the aggregate of all business except motions, was 27 ; the smallest
number, 20 ; and the number upon the average of all the terms,
between 23 and 24.

The list of each term was generally more or less reduced before
the term succeeding, which brought, of course, a new list of its own.
Thus, at the commencement of the term which immediately preceded
Mr. Williarns's enumeration of judgments in arrear, that is, Hilary

* Mr. Williams's speech, House of Commons, 24th Feb., 1824.
t Page 64.


term, January, 1824, there had been twenty-five cases waiting for
judgment. On the 24th of the next month, February, when Mr.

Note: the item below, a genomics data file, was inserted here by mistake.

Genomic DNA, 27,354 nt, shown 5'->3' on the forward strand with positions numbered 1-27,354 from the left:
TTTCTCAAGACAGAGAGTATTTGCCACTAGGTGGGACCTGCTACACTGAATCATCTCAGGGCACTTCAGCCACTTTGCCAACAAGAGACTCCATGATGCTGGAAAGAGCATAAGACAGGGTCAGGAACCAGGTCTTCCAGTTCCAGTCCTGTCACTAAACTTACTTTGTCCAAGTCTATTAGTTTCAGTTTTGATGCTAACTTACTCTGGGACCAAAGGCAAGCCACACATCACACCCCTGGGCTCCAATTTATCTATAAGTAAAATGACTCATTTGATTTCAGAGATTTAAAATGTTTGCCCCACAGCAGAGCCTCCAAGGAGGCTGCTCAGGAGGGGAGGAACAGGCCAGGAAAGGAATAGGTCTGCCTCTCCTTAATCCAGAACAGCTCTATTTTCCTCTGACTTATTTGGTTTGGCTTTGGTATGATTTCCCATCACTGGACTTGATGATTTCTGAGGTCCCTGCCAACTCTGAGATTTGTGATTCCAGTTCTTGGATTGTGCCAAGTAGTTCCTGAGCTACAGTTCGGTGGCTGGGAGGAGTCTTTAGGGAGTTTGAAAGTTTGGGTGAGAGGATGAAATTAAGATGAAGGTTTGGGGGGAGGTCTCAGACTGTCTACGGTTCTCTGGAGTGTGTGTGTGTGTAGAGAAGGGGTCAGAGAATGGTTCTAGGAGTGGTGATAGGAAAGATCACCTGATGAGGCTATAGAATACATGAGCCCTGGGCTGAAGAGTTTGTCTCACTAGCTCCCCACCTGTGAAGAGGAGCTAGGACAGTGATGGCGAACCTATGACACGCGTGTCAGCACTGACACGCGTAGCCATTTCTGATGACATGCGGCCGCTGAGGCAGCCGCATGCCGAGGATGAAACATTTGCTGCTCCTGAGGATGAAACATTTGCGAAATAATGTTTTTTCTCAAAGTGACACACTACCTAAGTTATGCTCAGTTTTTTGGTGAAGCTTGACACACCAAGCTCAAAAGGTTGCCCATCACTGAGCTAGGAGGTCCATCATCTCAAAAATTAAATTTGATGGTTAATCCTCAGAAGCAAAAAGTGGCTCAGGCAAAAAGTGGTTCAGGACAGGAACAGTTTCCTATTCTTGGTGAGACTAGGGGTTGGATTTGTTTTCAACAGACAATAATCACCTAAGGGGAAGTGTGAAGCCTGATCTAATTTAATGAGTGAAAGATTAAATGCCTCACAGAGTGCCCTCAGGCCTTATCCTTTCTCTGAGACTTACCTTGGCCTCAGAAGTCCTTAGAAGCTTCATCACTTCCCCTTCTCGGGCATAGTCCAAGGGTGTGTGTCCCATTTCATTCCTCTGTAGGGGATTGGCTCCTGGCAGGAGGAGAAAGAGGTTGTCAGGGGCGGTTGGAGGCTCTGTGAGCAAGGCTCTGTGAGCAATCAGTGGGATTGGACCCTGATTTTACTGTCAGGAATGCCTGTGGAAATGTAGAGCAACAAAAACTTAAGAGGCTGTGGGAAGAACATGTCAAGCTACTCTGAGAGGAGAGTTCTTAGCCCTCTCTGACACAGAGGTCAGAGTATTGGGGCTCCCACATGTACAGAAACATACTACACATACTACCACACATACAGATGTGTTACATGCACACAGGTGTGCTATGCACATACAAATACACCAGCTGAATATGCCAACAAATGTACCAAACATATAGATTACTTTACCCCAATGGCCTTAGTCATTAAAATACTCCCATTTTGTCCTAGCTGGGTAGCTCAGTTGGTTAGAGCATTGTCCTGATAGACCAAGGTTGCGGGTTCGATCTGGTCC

Williams made his motion, there were standing for judgment, accord-
ing to his own showing, no more than five cases, one of which,
Powell v. Mouchet, was admitted by him to have been not then
heard out. Another, Cocks v. Somers, had been heard since the
first day of the preceding Hilary term, and would, therefore, have
no place among the twenty-five cases which, on that day, were
waiting for judgment, but w r ould fall into the list of judgments due
on the first day of Easter term. Thus the list of twenty-five cases,
waiting for judgment on the first day of Hilary that is, in January
will appear to have been reduced by the chancellor, by the 24th of
February, to the number of three. And so with respect to the judg-
ments of preceding terms.

It has often been said,* Lord Eldon could decide fast enough on
political questions. True ; because on political questions there are
usually no binding precedents. What made Lord Eldon hesitate in